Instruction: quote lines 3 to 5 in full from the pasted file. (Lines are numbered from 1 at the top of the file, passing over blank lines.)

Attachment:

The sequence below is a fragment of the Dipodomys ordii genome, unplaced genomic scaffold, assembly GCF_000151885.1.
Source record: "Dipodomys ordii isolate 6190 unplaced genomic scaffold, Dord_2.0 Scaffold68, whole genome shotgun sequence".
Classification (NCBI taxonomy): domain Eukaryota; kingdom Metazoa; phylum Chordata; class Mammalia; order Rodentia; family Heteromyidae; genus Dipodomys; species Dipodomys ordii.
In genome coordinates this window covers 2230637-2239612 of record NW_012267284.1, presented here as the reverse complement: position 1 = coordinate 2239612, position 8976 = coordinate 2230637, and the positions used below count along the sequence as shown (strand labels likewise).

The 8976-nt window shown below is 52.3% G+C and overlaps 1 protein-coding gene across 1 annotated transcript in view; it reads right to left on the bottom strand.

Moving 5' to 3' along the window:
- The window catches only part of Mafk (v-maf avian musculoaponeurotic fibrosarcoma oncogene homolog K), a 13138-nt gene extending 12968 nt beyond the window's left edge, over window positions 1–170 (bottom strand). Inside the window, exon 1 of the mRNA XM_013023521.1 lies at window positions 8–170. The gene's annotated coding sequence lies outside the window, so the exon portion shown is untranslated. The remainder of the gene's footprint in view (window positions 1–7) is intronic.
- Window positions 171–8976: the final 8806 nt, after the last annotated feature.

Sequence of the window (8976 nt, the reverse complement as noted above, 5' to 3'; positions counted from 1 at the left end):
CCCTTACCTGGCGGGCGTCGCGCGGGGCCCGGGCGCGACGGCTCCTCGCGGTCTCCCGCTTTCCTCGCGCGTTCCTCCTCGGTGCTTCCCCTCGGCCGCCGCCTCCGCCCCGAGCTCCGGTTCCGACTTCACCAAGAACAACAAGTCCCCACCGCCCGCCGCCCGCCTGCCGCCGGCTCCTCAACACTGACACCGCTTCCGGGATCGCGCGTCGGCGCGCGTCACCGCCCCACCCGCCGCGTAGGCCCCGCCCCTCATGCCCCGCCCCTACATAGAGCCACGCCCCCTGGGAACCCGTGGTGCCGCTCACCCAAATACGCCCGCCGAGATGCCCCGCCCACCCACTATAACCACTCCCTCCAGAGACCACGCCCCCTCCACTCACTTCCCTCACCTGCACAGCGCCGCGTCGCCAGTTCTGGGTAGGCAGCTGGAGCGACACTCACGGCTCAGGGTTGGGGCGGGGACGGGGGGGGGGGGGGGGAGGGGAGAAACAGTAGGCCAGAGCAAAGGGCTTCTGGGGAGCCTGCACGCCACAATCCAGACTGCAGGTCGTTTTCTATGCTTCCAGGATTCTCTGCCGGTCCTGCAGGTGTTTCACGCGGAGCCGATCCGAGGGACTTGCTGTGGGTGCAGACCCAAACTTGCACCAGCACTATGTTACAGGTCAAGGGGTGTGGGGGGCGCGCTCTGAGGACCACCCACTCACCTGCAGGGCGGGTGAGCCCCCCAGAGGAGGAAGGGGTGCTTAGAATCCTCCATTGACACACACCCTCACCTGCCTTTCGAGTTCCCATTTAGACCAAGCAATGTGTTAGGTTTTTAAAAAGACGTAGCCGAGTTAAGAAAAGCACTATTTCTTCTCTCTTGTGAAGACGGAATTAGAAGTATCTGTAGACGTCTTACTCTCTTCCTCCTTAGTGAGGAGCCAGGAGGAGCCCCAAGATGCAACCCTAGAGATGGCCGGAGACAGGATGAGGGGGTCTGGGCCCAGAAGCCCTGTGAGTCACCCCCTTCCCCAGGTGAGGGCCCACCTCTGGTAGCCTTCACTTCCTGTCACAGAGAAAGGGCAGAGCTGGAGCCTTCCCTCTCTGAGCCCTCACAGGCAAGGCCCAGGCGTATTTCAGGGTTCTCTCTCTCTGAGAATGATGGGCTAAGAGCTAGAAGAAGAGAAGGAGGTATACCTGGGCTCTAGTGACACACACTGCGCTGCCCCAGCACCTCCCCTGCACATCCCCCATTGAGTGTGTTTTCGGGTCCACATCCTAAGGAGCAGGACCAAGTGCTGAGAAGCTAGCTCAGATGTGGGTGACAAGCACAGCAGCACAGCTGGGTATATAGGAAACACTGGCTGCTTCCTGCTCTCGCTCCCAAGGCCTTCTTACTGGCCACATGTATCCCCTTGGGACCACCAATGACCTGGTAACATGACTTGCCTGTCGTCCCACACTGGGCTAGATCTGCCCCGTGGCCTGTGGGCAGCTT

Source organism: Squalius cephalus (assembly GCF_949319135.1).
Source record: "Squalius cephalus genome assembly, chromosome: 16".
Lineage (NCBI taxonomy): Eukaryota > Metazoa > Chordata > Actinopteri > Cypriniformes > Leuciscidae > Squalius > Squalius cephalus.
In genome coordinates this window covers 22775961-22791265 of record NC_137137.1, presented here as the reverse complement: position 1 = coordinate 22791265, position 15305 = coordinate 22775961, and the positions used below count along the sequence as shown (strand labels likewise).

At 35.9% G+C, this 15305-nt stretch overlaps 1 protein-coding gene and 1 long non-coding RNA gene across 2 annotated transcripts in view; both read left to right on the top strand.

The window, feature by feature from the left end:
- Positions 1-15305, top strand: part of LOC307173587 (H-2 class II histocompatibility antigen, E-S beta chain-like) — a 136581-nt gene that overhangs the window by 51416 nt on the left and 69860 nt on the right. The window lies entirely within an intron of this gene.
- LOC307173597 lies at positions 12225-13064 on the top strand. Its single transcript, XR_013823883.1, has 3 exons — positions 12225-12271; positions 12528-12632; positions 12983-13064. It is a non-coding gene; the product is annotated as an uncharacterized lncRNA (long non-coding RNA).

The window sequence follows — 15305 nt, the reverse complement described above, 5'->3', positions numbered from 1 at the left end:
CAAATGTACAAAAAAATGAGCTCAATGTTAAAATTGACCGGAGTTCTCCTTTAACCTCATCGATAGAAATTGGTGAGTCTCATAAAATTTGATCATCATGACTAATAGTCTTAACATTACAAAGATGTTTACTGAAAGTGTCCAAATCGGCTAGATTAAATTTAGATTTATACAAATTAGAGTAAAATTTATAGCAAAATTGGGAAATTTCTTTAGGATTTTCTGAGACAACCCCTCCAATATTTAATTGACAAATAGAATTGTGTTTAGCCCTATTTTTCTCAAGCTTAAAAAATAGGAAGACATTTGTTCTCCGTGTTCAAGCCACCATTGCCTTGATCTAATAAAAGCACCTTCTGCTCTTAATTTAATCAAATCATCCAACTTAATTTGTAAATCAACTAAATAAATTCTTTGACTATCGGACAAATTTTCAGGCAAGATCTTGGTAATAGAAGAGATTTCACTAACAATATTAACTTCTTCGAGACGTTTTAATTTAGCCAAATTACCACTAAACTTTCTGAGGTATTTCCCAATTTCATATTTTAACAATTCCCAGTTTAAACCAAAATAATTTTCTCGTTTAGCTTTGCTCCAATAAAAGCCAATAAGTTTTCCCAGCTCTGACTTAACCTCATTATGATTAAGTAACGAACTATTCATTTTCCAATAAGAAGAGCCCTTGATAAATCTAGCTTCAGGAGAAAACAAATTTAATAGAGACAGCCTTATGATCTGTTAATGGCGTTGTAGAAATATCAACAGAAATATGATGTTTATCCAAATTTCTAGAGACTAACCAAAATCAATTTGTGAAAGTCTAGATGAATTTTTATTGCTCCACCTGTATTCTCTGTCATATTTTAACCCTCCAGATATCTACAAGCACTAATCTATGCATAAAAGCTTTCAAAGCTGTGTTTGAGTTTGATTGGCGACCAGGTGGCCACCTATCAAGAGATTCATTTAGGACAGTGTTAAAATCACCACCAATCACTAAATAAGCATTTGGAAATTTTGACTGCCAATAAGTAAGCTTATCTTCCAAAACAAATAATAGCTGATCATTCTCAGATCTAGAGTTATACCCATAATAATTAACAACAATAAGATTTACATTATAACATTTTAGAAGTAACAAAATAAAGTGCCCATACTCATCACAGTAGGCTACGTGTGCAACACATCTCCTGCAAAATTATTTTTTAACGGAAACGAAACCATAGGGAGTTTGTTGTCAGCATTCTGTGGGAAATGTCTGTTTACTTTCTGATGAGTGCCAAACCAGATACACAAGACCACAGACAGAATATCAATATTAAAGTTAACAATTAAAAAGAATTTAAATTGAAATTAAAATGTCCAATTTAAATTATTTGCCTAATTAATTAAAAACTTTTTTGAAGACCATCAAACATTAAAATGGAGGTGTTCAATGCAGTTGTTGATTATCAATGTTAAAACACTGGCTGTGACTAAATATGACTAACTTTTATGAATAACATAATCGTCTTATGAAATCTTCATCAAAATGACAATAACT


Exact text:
Classification (NCBI taxonomy): domain Eukaryota; kingdom Metazoa; phylum Chordata; class Mammalia; order Rodentia; family Heteromyidae; genus Dipodomys; species Dipodomys ordii.
In genome coordinates this window covers 2230637-2239612 of record NW_012267284.1, presented here as the reverse complement: position 1 = coordinate 2239612, position 8976 = coordinate 2230637, and the positions used below count along the sequence as shown (strand labels likewise).

The 8976-nt window shown below is 52.3% G+C and overlaps 1 protein-coding gene across 1 annotated transcript in view; it reads right to left on the bottom strand.